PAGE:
In case you missed it (ICYMI), here are some of the stories that made headlines in the world of cleanrooms and nanotechnology in the past week:
Universities and research institutes in Britain have developed a system that can trap microbubbles, which allows scientists to study the bubbles’ properties and develop safer, more effective medical products. Microbubbles (gas bubbles that are smaller than 1 mm in size) are used in techniques that diagnose heart diseases and certain kinds of cancer. The addition of specific molecules to the shell of these bubbles could make them ideal vehicles for targeted medicine delivery and microsurgery.
MIT scientists have created the first chip-fabrication technique that allows for significantly different materials to be deposited in the same layer. They’ve also developed chips with working versions of all the circuit components necessary to produce a general-purpose computer. To assemble their laterally integrated circuits, the researchers first deposit a layer of graphene on a silicon substrate. Then they etch it away in the regions where they wish to deposit the molybdenum disulfide. Next, at one end of the substrate, they place a solid bar of a material known as PTAS. They heat the PTAS and flow a gas across it and across the substrate. The gas carries PTAS molecules with it, and they stick to the exposed silicon but not to the graphene. Wherever the PTAS molecules stick, they catalyze a reaction with another gas that causes a layer of molybdenum disulfide to form. In previous work, the researchers characterized a range of materials that promote the formation of crystals of other compounds, any of which could be plugged into the process.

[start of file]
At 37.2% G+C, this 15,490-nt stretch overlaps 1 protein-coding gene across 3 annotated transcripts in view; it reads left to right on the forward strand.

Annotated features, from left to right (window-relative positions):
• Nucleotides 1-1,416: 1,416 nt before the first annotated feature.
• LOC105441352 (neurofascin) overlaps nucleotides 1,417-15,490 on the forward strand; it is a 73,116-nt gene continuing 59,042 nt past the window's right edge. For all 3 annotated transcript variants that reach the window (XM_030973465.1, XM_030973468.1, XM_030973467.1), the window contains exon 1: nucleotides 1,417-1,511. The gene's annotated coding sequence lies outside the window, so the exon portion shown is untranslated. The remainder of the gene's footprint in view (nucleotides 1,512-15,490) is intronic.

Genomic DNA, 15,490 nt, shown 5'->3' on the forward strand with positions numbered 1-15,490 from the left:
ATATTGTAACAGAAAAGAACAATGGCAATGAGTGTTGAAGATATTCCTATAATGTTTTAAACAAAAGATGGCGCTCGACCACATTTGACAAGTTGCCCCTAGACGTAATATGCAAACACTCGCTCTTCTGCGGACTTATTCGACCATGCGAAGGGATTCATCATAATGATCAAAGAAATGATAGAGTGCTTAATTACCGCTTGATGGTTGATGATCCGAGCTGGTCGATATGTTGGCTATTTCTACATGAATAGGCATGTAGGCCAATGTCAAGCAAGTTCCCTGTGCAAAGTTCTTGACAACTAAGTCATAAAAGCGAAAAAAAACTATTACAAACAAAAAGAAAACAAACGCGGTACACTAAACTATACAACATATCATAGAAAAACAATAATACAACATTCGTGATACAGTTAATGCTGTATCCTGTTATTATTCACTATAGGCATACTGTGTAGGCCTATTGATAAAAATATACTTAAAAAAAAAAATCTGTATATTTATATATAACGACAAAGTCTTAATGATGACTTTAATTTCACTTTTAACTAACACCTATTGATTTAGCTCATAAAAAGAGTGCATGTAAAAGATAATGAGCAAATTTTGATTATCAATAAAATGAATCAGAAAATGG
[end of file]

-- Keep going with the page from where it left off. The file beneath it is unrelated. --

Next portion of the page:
Finally, researchers in Illinois have come up with a simplified approach to fabricating flat, ultrathin optics. This technique enables simple etching without having to use acids or hazardous chemical etching agents. Laser light scans the template — a 2D array of gold pillar-supported bowtie nanoantennas (with an area of 80 x 80 square micrometers) — which is submerged in water, in a desired pattern in a microscope. The light-matter interaction, enhanced by the nanoantennas, produces a strong heating effect. As a result, the gold layer of the nanoantennas undergoes thermal expansion that works against its adhesion with their glass substrate. With certain amount of optical power, the force provided by thermal expansion allows the gold layer to break away from the substrate, etching the metal.